Buddhist logic reveals itself as the culminating point of a long course of Indian philosophic history. Its birth, its growth and its decline run parallel with the birth, the growth and the decline of Indian civilisation. The time has come to reconsider the subject of Buddhist logic in its historical connections. This is done in these two volumes. In the copious notes, the literary renderings are given where needed. This will enable the reader to fully appreciate the sometimes enormous distance which lies between the words of the Sanskrit phrasing and their philosophic meaning rendered according to our habits of thought. The notes also contain a philosophic comment of the translated texts. The first volume contains a historical sketch as well as a synthetical reconstruction of the whole edifice of the final shape of Buddhist philosophy. The second volume contains the material as well as the justification for this reconstruction.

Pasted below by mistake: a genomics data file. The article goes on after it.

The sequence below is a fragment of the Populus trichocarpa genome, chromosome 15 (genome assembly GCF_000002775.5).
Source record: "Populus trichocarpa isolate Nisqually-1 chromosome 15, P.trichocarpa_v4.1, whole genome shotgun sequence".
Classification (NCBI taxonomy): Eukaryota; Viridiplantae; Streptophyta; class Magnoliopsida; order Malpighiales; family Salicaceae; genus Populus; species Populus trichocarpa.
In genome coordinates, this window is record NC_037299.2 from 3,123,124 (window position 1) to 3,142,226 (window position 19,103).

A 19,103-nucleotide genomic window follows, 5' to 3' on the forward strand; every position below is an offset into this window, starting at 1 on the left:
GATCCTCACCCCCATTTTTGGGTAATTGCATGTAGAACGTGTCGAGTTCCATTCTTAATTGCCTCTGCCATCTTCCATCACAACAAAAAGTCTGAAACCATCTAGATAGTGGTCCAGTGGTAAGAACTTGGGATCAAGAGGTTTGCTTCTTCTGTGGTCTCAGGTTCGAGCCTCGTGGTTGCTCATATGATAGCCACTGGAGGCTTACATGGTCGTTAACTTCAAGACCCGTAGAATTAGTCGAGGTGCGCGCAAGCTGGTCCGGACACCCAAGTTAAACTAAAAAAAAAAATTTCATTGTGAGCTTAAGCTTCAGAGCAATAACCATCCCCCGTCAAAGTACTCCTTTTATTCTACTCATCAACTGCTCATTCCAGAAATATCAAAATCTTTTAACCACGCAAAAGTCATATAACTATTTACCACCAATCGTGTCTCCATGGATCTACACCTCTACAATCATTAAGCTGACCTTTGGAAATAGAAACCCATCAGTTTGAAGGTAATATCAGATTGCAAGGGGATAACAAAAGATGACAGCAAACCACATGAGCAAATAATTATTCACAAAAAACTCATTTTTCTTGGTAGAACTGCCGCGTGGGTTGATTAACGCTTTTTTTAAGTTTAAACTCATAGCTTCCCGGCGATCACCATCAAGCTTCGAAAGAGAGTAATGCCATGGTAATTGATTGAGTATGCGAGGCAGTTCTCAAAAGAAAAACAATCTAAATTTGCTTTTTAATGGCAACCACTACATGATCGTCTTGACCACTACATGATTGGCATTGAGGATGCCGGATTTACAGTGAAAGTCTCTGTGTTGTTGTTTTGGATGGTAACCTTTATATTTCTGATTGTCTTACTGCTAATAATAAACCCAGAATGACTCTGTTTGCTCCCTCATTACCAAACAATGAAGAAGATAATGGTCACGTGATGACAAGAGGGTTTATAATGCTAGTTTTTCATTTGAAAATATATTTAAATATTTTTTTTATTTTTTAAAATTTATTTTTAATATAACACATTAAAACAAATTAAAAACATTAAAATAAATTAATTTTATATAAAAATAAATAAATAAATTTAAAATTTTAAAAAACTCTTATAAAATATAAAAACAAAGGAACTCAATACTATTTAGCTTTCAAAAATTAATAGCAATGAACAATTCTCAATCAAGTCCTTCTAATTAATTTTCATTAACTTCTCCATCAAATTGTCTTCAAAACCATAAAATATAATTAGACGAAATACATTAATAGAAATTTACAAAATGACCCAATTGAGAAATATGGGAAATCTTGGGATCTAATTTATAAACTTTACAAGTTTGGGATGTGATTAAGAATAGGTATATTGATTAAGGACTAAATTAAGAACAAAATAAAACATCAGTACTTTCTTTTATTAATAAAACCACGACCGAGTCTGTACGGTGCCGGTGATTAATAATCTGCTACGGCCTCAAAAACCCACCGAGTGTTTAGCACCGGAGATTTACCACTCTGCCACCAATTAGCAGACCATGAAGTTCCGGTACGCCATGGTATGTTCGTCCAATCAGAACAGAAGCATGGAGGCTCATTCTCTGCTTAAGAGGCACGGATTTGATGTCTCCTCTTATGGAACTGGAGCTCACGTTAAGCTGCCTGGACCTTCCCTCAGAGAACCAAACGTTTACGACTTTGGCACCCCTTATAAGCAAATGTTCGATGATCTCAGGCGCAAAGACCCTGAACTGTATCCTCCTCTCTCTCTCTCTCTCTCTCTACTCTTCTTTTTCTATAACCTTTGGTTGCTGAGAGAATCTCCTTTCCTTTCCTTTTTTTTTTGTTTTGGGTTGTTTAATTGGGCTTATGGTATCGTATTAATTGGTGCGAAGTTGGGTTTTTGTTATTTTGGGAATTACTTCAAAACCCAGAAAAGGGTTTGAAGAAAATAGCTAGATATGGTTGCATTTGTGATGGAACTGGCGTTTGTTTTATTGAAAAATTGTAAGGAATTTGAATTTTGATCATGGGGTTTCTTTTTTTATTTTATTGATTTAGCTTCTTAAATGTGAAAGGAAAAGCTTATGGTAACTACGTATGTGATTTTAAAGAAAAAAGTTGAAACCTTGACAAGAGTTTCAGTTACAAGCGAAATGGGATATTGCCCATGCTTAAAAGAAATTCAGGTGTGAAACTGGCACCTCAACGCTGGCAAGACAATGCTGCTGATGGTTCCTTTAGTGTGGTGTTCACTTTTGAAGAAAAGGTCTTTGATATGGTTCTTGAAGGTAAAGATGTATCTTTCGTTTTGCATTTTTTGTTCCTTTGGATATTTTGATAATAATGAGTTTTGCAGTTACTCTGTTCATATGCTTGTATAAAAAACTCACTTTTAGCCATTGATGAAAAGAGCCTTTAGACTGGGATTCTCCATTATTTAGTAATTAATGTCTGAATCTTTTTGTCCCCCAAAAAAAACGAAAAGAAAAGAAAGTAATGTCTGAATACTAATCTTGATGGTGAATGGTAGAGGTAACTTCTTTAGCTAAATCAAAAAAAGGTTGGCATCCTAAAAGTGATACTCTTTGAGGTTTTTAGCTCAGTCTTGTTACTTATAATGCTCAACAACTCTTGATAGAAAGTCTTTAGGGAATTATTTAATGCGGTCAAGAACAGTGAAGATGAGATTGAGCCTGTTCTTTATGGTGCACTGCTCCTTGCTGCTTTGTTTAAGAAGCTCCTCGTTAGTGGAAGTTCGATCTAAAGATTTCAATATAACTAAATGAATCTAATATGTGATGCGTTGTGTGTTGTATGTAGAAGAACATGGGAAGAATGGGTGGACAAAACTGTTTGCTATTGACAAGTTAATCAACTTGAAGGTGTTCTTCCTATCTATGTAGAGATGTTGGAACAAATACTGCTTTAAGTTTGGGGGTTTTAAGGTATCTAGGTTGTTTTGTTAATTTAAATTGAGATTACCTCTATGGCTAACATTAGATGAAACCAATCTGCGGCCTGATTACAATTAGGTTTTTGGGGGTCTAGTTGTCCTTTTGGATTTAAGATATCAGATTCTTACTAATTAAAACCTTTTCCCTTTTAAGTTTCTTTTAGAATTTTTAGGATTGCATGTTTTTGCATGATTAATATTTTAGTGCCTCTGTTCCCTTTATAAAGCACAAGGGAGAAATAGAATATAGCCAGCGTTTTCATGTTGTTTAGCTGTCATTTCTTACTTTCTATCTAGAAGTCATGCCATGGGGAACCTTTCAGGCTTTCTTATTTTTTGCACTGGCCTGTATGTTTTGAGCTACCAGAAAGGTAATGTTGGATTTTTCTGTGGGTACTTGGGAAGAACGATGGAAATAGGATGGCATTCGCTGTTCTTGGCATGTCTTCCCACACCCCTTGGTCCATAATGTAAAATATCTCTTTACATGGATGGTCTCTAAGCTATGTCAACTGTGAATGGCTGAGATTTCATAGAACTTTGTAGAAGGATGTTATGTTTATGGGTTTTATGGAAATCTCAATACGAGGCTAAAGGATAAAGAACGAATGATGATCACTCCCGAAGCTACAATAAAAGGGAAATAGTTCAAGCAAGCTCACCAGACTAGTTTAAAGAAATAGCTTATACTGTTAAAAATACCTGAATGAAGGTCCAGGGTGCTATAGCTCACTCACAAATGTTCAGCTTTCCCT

Preface, Abbreviations, Introduction, Part I - Reality and Knowledge (pramanya-vada), Part II-The Sensible World, Ch. 1 The theory of Instantaneous being (ksanika-vada), Ch. II Causation (pratitya-samutpada), Ch. III. Sense-Perception (pratyaksam), Ch. IV - Ultimate reality (paramartha-sat), Part III-The constructed world, Ch. I-Judgment, Ch. II - Inference, Ch. III - Syllogism (pararthanumanam), Ch. IV. Logical Fallacies, Part IV - Negation, Ch. I-The negative judgment, Ch. II. - The Law of Contradiction, Ch. III-Universals, Ch. IV. Dialectic, Part V-Reality of the External World, Conclusion, Indices, Appendix, Addenda et corrigenda.
" The volumes are highly technical and can be appreciated by scholars only. .....that the volumes have been famous in the field of Buddhist Logic shows their worth. Paper, print and get up are all up to the expectation." --Bulletin of the Ramakrishna Missio